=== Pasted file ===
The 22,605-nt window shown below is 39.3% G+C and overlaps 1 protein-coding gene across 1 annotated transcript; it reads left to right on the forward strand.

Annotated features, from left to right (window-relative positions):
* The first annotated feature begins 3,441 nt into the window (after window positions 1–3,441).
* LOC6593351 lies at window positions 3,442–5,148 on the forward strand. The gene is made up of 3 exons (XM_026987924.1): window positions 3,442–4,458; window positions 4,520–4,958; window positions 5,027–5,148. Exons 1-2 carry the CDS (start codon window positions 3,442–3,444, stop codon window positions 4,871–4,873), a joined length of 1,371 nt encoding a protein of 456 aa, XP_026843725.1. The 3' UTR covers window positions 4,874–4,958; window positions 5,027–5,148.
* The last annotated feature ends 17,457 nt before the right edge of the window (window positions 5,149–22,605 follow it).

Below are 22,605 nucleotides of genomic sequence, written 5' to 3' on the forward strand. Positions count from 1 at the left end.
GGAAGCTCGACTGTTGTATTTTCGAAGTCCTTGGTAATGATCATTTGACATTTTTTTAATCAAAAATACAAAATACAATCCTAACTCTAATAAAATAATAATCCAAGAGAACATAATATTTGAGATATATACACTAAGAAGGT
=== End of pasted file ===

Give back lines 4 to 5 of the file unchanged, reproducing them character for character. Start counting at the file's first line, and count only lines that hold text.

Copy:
* LOC6593351 lies at window positions 3,442–5,148 on the forward strand. The gene is made up of 3 exons (XM_026987924.1): window positions 3,442–4,458; window positions 4,520–4,958; window positions 5,027–5,148. Exons 1-2 carry the CDS (start codon window positions 3,442–3,444, stop codon window positions 4,871–4,873), a joined length of 1,371 nt encoding a protein of 456 aa, XP_026843725.1. The 3' UTR covers window positions 4,874–4,958; window positions 5,027–5,148.
* The last annotated feature ends 17,457 nt before the right edge of the window (window positions 5,149–22,605 follow it).